The national election created in me a deep sense that I wanted to meet and speak with more of my neighbors. In my busy-ness, it’s easy to walk past the community of the every-day. That seems wrong to me now.
Recently I went into a liquor store (vodka is also part of the post-election world). When I walked in, the woman who was keeping the store looked at my kippah and greeted me with, shalom! I responded, shalom, shalom!
When I brought my purchase to her register, I noticed her name emblazoned on her orange uniform shirt: Lethia. What an unusual name! I said. How do you pronounce it? Lay-theey-ah, she replied. Said I, Your name makes my entire mouth work: tongue to teeth for the l, open for the ay, tongue to teeth—with breath behind it—for th, jaw tightened for eey, then, loosening and opening to roll out the ah! She laughed and said her name, feeling its shape and sounds.
Where did your name come from? I asked. From my great-grandma, she said. Great-grandma named me after one of her sisters. She lived her whole life in Roanoke Rapids, NC. That’s where I grew up.
What does your name mean? I asked. I don’t know, she said. I’ve been meaning to look it up, but I haven’t. My name comes from great-grandma, and I think about that every day.
When I returned to my car, I searched the internet for the name, Lethia. I found it, got out of my car, and went back inside the store. Lethia looked concerned when she saw me. Is everything alright? Yes. I just learned something about your name. Lethia is a Greek name, and it means Forgetful. Oh, no! she said, frowning.
But there is a bigger story of your name that fits you, I said. Do you remember the Bible story of Joseph in Egypt? She smiled: Great-grandma used to tell me Bible stories a lot when she was raising me.
Here’s a Bible story that will soon be read in the Synagogue: Joseph had a son whom he named Menassah, from the Hebrew word that means forget. When Joseph named his son, he said: God has made me forget—nashani—my troubles and my father’s house (Genesis 41:51). Of course, every time Joseph spoke his son’s name, he couldn’t help but remember his father and the place where he was raised up.
When you say your name, I continued, it sounds to the ear and feels to the tongue and teeth like your great-grandma naming you and calling you in Roanoke Rapids. The name that means forgetful is its own reminder. As long as you know your name, you’ll never forget.
Thank you, she said, while touching her fingers to her name, emblazoned over her heart.
With Joseph’s story in mind, I went home and consulted the ancient Greek Torah translation, the Septuagint. Translation into Greek stripped away the Hebrew pun that joins the Hebrew name Menasheh and the verb nashani, he caused me to forget. But, I found Lethia’s name in the verb at the heart of the story in parashat Mikketz. God has made me forget? Just the opposite!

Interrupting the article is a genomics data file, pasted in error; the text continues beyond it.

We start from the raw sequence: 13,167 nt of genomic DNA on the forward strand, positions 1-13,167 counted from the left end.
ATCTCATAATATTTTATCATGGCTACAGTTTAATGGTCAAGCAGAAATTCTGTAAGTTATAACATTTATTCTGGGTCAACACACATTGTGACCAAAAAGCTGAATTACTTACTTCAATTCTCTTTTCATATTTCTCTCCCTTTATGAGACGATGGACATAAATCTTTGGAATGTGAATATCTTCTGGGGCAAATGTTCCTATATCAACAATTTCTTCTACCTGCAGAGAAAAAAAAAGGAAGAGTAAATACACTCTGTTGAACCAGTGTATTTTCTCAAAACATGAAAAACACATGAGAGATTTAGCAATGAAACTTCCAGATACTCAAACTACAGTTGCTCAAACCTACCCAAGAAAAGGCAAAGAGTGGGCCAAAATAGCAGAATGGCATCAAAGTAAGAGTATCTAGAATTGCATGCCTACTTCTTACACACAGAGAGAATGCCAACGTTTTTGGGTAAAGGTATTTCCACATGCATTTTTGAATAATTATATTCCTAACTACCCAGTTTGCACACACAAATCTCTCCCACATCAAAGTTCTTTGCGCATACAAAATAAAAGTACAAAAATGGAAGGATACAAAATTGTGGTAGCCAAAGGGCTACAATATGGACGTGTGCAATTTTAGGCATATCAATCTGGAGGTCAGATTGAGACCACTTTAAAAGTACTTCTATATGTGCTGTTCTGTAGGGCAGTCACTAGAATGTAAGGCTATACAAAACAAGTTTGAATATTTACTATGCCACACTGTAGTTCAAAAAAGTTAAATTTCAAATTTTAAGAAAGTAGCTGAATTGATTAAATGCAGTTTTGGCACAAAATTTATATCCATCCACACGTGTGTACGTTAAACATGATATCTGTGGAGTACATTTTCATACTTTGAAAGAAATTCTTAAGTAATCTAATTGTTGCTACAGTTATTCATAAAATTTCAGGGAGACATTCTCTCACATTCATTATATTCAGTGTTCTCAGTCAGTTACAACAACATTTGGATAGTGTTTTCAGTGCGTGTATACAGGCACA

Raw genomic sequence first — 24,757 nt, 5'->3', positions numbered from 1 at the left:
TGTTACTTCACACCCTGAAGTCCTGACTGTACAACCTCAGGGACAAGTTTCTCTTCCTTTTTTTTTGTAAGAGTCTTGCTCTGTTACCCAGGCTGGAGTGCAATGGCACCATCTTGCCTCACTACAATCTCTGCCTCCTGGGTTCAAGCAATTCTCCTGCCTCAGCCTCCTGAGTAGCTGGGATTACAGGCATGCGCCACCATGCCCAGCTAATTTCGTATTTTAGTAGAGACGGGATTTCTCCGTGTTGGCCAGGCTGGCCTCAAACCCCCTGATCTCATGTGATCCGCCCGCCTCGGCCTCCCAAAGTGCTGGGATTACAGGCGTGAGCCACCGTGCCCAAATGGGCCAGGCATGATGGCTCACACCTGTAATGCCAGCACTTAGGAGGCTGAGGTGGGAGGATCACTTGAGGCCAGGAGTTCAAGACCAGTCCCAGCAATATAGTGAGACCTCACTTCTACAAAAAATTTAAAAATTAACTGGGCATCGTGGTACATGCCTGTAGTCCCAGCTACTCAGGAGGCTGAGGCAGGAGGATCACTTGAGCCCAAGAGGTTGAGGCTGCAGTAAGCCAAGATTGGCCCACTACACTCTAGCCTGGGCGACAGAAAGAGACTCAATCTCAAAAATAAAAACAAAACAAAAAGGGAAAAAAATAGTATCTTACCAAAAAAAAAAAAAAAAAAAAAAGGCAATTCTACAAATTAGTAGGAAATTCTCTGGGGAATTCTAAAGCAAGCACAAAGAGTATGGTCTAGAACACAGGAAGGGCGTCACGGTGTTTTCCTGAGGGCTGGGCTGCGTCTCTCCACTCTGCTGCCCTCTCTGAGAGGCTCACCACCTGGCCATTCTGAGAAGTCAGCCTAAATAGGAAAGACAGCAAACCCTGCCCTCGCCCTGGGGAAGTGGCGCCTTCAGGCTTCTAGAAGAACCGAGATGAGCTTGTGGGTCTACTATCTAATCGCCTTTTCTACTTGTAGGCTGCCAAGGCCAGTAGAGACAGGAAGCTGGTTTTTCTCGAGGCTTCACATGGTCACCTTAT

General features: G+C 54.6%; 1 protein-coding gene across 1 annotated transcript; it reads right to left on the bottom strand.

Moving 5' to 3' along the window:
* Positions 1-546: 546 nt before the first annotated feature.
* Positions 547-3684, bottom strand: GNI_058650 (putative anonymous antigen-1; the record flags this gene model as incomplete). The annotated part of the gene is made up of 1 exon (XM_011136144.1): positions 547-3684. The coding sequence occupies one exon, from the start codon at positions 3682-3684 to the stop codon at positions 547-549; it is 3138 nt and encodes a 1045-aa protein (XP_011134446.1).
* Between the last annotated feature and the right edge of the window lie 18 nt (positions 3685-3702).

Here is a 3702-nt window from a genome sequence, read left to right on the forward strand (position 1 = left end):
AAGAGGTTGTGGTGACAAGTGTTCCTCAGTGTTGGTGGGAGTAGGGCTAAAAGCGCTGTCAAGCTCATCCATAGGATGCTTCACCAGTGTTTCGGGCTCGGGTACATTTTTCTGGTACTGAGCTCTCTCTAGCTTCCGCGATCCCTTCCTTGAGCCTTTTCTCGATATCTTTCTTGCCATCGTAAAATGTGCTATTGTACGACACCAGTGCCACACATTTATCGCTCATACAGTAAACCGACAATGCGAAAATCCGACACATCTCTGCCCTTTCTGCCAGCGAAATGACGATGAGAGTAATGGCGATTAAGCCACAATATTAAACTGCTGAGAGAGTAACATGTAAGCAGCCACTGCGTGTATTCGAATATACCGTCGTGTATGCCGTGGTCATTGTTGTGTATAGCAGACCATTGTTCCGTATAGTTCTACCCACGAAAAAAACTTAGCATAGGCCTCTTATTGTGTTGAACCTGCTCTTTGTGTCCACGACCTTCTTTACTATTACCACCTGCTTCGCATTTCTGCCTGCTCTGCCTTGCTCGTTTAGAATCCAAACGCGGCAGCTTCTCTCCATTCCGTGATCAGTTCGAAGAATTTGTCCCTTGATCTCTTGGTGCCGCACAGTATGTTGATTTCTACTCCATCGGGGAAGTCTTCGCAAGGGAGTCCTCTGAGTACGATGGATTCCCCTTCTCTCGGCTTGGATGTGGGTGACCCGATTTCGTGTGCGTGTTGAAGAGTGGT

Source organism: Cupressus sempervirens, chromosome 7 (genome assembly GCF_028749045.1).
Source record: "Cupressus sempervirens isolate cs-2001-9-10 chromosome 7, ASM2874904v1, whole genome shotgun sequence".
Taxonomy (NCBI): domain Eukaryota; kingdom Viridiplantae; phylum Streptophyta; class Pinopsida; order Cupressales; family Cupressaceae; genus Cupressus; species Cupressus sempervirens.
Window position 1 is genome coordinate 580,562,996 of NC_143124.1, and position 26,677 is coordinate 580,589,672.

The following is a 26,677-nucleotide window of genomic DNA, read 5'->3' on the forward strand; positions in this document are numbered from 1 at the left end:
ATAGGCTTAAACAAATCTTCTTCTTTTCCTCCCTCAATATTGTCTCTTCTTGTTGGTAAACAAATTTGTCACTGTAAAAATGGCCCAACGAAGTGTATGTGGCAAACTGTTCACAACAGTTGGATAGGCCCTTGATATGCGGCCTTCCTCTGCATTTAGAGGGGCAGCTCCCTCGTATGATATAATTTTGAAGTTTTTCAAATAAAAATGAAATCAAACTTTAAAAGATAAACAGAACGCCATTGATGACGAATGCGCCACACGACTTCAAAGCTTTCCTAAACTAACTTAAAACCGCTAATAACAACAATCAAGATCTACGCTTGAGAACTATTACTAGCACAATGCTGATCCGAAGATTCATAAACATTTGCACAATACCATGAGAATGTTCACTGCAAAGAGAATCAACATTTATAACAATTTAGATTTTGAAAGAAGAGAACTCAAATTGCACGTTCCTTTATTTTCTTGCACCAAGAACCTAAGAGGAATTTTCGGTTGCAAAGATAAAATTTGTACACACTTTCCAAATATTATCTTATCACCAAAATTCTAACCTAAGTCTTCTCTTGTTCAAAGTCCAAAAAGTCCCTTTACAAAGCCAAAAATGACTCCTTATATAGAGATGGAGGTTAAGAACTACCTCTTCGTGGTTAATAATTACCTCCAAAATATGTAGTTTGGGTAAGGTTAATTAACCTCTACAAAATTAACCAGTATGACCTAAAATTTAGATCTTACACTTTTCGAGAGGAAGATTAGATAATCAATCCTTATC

This story is reminiscent of the text of Torah which requires us to “blot out the memory of Amalek.” Well, how can we possibly do that when we read those verses from Torah twice per year (once in the regular rotation of Torah reading, and secondly, for the Maftir reading on Shabbat Zachor (the Shabbat immediately preceding Purim)? We are really NOT supposed to forget about Amalek and the evils of his descendants and followers. That’s why we call it Shabbat Zachor…the Sabbath of Remembrance) not the Sabbath of Forgetting or Blotting out.
Thank you so much, Rabbi Sager, for lifting the sparks for this person, who is probably unnoticed. You gave her so much respect. She will never forget YOU!
A sweet story about a liquor store cashier who dispenses beverages that soften the hard edges of memory and whose name at once conjures up images of forgetting and remembering — call to mind the poem “Forgetfulness” by Billy Collins from the collection Questions about Angels.. Her name points to stanza 6 which requires the introduction of stanza 5 as follows:
Whatever you are struggling to remember
it is not on the tip of your tongue,
not even lurking in some obscure corner of your spleen.
It has floated away down a dark mythological river
whose name begins with an L, as far as you can recall,
well on your way to oblivion where you will join those
who have even forgotten how to swim and how to ride a bicycle.
I’m reading this meditation through the lens of dementia. I’d love to post it on my blog. Folks need to see the uses in forgetting. Or should I say, we need to remember to forget.
Forget and remember, remember and forget. Memory zacor in Hebrew has the root “to etch.” This story will be etched in my memory and surely on Lethia’s lips for a long time.